JACKSON HOLE, Wyoming (Reuters) - Nations fearing financial contagion from troubled neighbours can reduce the risk of infection by strengthening their banks, top monetary policymakers were told on Friday, but trade and cross-border investment links make full inosculation difficult.
The central bankers were attending the opening session of the annual Jackson Hole monetary policy symposium in Wyoming. Euro zone officials, battling a virulent sovereign debt crisis for two years, had been scheduled to take part but decided to stay home to prepare for a vital policy meeting next week.
The first academic paper presented to policymakers was on spotting and mitigating contagion, in which author Kristin Forbes, a professor at the Massachusetts Institute of Technology, likened the danger to that of cancer and argued the best defence was to bolster the banks.
“Most of the channels of contagion result from a healthy interdependence between countries in good times, as well as bad ... once a negative shock occurs in one country, there are no easy fixes for ending contagion in an integrated world.”
Her work is timely. Concern the euro zone crisis could spill from the affected countries to the wider common currency bloc, and then across the Atlantic to the United States, is a top issue for policymakers and opinions remain deeply divided.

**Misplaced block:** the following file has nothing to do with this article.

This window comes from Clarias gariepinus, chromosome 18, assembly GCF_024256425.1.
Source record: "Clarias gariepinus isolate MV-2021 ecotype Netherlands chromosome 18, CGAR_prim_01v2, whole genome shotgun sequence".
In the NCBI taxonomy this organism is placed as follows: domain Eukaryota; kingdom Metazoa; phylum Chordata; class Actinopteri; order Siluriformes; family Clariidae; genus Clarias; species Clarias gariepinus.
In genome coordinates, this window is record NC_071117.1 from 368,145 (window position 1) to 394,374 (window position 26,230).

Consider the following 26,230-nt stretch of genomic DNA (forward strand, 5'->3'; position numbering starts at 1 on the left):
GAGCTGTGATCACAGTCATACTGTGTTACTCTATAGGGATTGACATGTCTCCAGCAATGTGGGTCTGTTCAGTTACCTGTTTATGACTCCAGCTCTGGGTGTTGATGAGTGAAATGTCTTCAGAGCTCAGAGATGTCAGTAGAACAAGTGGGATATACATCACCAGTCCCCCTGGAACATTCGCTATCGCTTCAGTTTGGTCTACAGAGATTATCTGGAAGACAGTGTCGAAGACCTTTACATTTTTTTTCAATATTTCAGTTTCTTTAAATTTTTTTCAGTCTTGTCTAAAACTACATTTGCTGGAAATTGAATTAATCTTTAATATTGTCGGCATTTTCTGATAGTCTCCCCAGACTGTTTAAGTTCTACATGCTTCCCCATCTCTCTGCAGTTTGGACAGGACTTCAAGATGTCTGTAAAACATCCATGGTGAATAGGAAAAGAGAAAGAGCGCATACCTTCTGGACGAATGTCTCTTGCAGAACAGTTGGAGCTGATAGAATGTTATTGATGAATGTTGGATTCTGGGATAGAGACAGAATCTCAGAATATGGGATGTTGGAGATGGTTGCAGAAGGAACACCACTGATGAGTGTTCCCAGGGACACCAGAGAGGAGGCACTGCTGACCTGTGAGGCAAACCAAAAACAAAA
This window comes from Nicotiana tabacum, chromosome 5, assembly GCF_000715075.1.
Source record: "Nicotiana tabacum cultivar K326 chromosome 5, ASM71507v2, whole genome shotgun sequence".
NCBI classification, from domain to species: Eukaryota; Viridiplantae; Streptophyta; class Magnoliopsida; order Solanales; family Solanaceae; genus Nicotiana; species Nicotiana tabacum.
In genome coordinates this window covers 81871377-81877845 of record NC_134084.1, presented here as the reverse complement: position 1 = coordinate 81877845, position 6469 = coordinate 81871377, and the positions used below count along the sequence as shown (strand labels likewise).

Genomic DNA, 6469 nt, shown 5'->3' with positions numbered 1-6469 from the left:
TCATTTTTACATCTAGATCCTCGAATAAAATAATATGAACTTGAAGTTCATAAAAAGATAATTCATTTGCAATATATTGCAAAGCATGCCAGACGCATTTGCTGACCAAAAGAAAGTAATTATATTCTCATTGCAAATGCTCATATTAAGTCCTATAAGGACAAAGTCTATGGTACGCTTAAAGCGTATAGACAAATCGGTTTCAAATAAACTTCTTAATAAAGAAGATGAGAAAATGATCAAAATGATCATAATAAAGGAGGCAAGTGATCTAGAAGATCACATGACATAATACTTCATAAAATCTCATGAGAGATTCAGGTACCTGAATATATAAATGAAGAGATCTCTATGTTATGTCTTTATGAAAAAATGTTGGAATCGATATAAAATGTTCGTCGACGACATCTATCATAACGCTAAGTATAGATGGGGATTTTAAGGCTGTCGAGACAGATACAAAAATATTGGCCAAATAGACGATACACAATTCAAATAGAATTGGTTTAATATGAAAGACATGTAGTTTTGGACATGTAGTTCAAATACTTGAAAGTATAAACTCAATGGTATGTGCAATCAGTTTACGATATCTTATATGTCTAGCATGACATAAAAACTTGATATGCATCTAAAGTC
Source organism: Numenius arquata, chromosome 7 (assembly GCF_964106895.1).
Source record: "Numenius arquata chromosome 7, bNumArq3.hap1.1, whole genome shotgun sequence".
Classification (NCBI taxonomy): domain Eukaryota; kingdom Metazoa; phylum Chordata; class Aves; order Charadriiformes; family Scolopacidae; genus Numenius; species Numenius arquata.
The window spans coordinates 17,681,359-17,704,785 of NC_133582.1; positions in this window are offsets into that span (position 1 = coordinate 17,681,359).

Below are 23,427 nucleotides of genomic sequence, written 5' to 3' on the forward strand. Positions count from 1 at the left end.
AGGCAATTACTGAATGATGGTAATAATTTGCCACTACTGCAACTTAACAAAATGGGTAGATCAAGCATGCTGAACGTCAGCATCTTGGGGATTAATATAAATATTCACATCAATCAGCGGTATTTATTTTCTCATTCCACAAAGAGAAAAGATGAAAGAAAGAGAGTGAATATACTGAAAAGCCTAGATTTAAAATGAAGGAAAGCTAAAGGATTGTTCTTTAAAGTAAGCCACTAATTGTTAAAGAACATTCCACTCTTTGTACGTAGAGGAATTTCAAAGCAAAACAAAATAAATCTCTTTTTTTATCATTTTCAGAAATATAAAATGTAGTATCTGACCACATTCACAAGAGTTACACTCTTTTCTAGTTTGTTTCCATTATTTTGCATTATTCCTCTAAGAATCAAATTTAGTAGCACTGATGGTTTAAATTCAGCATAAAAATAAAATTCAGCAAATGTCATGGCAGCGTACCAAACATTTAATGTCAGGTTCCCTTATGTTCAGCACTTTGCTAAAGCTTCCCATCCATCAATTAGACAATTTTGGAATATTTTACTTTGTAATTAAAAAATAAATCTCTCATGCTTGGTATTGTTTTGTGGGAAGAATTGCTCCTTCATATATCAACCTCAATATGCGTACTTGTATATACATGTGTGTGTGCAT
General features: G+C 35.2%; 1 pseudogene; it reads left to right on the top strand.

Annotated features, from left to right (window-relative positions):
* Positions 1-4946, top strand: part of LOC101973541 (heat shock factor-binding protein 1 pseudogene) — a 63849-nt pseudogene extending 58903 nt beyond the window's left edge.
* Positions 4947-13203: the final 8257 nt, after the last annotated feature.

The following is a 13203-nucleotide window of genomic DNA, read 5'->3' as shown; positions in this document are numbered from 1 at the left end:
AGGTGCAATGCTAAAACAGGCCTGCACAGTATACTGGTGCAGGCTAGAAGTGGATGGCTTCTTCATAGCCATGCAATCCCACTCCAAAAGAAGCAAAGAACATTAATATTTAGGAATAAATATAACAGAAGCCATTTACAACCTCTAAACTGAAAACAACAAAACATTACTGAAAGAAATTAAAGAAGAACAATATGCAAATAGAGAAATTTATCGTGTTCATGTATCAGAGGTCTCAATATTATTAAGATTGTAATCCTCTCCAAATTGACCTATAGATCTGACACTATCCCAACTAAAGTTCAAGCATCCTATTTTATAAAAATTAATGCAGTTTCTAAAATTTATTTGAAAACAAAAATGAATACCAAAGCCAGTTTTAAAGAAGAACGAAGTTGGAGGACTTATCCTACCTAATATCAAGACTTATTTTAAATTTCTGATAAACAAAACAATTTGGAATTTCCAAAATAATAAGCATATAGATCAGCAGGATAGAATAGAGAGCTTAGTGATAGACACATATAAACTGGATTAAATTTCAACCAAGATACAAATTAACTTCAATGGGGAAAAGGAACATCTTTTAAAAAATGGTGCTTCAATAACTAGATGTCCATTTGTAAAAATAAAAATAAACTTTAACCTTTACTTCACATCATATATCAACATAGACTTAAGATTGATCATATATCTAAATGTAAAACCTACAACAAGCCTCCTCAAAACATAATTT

“A top priority should be to reduce leverage in banking systems,” Forbes argued in her paper. “Policies to support financial institutions can play a significant role in reducing contagion and supporting economies after negative shocks.”
Euro zone leaders have signed off on aid of up to 100 billion euros for troubled Spanish banks, and agreed to make the European Central Bank the top supervisor for the bloc’s lenders.
This was viewed as a step toward a euro zone deposit guarantee program, which was the sort of backing that Forbes saw as one of the best ways to help the banking system.
Other options Forbes outlined included providing additional liquidity or loans to banks, recapitalizing them, or easing banking rules, although she argued that any short-term benefit from such a move would be outweighed by future costs.
Trade and cross-border investment portfolios were two other channels through which contagion spread, but Forbes argued it made little sense to try to limit either, as they both brought substantial benefits as well as costs.
Rather, she urged policymakers to encourage their countries to seek diversified trading partners, so if one partner suffered an economic hit, the lost export demand would be subdued.
She also argued they should ensure national investment portfolios were balanced, and public policy did not favour debt over equity, which automatically shares risks and is therefore a better stabilizer in troubled times.
“Just as there are legitimate protocols that can successfully fend of certain types of cancer, there are policies that can effectively fend off certain forms of contagion,” Forbes wrote.
Reporting By Alister Bull; Editing by Neil Stempleman and Tim Ahmann